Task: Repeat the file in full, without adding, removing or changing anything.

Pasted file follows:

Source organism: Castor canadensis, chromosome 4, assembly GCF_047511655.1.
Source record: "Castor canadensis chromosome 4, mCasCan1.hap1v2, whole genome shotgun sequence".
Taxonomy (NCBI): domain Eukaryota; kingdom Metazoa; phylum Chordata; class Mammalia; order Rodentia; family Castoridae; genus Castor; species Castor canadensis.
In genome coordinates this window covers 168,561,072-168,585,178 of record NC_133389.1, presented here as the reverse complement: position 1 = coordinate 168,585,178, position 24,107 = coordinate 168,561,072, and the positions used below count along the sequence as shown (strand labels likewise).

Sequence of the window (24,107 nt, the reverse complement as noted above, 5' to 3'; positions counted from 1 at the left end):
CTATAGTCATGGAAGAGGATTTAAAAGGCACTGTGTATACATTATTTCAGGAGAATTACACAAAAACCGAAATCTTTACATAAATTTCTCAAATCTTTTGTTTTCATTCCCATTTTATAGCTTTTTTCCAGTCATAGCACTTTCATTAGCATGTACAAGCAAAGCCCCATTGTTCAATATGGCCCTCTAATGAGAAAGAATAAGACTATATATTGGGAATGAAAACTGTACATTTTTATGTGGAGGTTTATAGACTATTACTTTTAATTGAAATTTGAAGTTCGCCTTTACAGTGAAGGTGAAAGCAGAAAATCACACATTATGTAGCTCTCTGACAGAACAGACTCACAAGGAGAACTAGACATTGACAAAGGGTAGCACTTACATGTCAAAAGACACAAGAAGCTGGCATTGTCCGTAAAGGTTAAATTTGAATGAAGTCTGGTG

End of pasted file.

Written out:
Source organism: Castor canadensis, chromosome 4, assembly GCF_047511655.1.
Source record: "Castor canadensis chromosome 4, mCasCan1.hap1v2, whole genome shotgun sequence".
Taxonomy (NCBI): domain Eukaryota; kingdom Metazoa; phylum Chordata; class Mammalia; order Rodentia; family Castoridae; genus Castor; species Castor canadensis.
In genome coordinates this window covers 168,561,072-168,585,178 of record NC_133389.1, presented here as the reverse complement: position 1 = coordinate 168,585,178, position 24,107 = coordinate 168,561,072, and the positions used below count along the sequence as shown (strand labels likewise).

Sequence of the window (24,107 nt, the reverse complement as noted above, 5' to 3'; positions counted from 1 at the left end):
CTATAGTCATGGAAGAGGATTTAAAAGGCACTGTGTATACATTATTTCAGGAGAATTACACAAAAACCGAAATCTTTACATAAATTTCTCAAATCTTTTGTTTTCATTCCCATTTTATAGCTTTTTTCCAGTCATAGCACTTTCATTAGCATGTACAAGCAAAGCCCCATTGTTCAATATGGCCCTCTAATGAGAAAGAATAAGACTATATATTGGGAATGAAAACTGTACATTTTTATGTGGAGGTTTATAGACTATTACTTTTAATTGAAATTTGAAGTTCGCCTTTACAGTGAAGGTGAAAGCAGAAAATCACACATTATGTAGCTCTCTGACAGAACAGACTCACAAGGAGAACTAGACATTGACAAAGGGTAGCACTTACATGTCAAAAGACACAAGAAGCTGGCATTGTCCGTAAAGGTTAAATTTGAATGAAGTCTGGTG